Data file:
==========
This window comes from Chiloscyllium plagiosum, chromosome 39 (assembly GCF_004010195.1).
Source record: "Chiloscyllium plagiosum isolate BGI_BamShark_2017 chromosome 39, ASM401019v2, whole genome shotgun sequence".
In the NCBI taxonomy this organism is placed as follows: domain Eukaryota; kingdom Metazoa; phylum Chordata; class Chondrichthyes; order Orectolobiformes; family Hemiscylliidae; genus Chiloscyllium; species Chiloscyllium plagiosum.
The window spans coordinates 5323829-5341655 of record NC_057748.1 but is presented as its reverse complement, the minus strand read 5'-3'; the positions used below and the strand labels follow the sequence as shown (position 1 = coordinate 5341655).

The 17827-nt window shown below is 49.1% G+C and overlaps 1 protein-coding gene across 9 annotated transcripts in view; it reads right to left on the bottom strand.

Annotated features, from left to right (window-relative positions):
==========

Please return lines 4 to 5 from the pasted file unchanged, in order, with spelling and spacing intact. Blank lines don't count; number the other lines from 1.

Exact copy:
The window spans coordinates 5323829-5341655 of record NC_057748.1 but is presented as its reverse complement, the minus strand read 5'-3'; the positions used below and the strand labels follow the sequence as shown (position 1 = coordinate 5341655).

The 17827-nt window shown below is 49.1% G+C and overlaps 1 protein-coding gene across 9 annotated transcripts in view; it reads right to left on the bottom strand.